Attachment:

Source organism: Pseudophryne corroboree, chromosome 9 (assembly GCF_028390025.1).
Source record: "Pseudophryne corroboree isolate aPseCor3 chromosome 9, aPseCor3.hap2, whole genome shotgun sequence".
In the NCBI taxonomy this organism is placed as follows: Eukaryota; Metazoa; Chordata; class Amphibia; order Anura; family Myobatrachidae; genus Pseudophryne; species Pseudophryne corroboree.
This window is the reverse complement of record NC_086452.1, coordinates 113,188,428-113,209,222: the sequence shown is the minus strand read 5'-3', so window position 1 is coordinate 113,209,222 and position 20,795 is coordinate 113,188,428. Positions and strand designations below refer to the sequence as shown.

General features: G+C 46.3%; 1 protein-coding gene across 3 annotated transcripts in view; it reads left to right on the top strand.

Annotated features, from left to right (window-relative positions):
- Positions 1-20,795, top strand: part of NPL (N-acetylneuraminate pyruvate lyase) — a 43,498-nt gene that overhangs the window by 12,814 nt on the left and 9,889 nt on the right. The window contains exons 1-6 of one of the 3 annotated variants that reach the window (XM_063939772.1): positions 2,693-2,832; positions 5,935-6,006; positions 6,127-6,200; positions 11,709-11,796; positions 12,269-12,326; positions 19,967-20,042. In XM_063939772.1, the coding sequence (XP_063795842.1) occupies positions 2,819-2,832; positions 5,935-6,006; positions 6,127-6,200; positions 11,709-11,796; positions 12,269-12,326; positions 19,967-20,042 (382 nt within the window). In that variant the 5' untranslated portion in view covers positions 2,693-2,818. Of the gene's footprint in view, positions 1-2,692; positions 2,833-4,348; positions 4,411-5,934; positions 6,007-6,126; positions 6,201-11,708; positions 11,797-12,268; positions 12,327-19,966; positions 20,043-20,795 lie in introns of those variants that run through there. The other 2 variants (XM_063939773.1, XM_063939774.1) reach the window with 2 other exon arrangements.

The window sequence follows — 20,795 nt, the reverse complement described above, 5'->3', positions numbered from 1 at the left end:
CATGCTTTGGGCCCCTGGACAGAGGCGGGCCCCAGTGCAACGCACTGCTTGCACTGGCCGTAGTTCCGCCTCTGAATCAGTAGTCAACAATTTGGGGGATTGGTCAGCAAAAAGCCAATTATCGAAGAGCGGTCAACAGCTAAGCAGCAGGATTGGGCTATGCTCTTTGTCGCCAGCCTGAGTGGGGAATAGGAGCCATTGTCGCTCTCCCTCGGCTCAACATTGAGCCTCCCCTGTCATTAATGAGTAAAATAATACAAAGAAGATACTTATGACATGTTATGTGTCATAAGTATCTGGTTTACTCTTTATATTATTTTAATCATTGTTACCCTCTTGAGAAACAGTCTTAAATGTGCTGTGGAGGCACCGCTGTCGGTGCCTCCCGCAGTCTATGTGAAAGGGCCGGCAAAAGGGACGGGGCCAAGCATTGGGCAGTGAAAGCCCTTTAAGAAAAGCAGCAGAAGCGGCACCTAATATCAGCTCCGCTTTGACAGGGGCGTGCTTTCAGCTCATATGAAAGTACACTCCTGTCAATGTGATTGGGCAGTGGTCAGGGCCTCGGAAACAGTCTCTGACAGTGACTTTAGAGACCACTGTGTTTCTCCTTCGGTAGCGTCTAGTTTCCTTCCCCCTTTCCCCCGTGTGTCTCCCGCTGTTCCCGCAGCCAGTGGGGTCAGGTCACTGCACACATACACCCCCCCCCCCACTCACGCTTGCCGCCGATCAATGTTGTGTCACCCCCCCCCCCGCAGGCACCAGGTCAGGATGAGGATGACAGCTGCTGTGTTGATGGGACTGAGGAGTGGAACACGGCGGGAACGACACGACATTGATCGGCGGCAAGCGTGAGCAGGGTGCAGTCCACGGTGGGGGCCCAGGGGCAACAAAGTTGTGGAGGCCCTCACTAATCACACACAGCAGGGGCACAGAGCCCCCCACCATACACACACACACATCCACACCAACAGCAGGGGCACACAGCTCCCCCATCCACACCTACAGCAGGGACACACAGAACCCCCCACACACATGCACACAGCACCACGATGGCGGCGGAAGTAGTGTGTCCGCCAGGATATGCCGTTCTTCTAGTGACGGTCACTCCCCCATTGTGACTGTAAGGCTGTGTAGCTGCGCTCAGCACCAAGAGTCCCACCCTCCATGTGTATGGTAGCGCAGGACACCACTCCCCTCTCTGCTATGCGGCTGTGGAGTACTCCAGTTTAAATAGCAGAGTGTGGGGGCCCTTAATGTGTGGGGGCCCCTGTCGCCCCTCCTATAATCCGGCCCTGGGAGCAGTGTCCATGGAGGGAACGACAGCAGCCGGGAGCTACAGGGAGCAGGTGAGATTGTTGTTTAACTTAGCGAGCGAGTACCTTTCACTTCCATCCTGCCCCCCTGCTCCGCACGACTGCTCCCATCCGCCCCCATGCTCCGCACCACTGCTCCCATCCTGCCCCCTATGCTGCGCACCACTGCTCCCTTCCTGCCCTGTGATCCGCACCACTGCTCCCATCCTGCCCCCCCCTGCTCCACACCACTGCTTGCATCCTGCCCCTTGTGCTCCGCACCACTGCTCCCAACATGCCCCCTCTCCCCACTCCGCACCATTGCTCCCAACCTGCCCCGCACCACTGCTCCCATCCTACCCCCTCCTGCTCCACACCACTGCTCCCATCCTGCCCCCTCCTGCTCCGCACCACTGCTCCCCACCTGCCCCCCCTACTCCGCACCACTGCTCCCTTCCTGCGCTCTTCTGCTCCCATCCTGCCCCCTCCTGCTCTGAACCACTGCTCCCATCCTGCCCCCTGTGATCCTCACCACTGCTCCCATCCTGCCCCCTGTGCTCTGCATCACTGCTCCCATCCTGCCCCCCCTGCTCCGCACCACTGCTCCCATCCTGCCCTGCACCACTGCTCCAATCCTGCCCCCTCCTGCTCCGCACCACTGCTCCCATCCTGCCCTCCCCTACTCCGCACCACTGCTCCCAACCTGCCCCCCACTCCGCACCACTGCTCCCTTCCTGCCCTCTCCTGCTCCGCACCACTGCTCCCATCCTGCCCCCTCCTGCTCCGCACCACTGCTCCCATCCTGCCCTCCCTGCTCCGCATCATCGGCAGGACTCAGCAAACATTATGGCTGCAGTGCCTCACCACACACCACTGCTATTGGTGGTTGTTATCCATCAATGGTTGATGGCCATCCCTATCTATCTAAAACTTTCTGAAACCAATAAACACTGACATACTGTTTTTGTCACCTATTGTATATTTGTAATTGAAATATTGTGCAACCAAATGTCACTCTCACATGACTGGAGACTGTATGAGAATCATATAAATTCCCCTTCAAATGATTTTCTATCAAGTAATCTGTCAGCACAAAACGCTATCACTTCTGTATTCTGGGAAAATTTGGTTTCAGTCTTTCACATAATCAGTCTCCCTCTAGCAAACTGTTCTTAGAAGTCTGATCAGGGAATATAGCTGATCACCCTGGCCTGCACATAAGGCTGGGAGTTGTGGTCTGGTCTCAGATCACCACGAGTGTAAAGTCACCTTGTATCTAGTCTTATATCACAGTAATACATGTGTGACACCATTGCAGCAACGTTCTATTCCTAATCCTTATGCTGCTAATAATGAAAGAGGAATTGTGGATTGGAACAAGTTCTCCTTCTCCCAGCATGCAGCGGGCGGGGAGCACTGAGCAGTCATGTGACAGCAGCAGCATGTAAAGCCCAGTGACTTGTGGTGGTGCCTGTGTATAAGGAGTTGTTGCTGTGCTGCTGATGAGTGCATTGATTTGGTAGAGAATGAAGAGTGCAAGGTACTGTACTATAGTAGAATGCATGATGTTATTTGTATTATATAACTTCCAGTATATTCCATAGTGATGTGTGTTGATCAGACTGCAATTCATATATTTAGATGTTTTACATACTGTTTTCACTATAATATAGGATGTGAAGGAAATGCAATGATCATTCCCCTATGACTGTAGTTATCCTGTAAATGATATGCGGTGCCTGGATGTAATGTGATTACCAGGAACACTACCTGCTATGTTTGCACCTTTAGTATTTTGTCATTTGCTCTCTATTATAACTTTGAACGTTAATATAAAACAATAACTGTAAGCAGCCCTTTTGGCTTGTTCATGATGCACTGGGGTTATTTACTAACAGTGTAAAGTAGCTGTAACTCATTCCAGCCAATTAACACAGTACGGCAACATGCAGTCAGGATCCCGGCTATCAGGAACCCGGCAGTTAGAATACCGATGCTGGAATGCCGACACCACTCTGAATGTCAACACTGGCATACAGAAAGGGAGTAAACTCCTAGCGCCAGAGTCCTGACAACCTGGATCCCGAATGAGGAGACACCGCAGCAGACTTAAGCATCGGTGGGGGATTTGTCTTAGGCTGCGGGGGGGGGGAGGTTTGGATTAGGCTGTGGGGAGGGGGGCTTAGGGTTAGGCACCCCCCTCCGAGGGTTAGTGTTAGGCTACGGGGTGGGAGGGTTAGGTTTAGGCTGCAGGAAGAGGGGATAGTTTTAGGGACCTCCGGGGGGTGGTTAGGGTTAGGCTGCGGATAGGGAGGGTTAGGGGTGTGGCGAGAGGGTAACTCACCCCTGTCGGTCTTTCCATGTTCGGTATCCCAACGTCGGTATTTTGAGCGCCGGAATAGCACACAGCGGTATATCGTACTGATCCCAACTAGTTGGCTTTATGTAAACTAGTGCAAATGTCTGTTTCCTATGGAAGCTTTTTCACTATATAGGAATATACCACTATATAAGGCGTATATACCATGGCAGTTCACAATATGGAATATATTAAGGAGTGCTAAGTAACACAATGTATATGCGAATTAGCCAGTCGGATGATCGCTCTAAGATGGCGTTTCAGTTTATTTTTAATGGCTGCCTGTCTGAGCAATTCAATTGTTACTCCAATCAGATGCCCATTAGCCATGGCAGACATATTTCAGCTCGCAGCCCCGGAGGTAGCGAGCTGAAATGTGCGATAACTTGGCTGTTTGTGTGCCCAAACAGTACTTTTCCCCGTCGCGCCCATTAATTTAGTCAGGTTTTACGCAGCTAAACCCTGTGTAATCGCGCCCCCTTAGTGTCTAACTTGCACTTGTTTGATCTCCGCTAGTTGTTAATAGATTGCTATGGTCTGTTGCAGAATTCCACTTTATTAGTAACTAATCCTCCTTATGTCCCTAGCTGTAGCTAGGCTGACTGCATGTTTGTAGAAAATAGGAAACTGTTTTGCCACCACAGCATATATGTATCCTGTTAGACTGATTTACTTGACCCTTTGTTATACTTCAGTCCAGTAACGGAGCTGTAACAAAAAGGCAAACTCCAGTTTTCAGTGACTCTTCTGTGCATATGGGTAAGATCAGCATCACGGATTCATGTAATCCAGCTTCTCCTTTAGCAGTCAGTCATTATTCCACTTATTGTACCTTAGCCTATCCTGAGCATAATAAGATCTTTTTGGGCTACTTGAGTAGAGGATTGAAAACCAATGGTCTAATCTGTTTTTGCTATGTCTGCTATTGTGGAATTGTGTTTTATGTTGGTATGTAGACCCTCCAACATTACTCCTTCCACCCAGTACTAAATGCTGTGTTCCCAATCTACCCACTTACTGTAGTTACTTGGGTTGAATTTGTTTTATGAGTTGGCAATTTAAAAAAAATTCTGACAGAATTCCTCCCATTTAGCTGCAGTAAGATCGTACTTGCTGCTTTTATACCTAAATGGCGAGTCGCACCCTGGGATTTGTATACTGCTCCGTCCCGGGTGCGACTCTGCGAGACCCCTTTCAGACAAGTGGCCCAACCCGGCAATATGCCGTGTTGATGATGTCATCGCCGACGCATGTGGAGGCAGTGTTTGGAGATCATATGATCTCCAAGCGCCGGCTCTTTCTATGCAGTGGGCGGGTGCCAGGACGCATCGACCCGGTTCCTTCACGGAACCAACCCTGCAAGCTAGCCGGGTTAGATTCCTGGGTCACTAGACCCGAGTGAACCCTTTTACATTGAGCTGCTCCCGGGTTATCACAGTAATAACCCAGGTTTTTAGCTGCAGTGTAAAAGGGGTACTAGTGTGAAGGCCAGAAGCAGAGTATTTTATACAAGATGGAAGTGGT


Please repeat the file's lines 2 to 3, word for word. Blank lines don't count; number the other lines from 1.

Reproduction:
Source record: "Pseudophryne corroboree isolate aPseCor3 chromosome 9, aPseCor3.hap2, whole genome shotgun sequence".
In the NCBI taxonomy this organism is placed as follows: Eukaryota; Metazoa; Chordata; class Amphibia; order Anura; family Myobatrachidae; genus Pseudophryne; species Pseudophryne corroboree.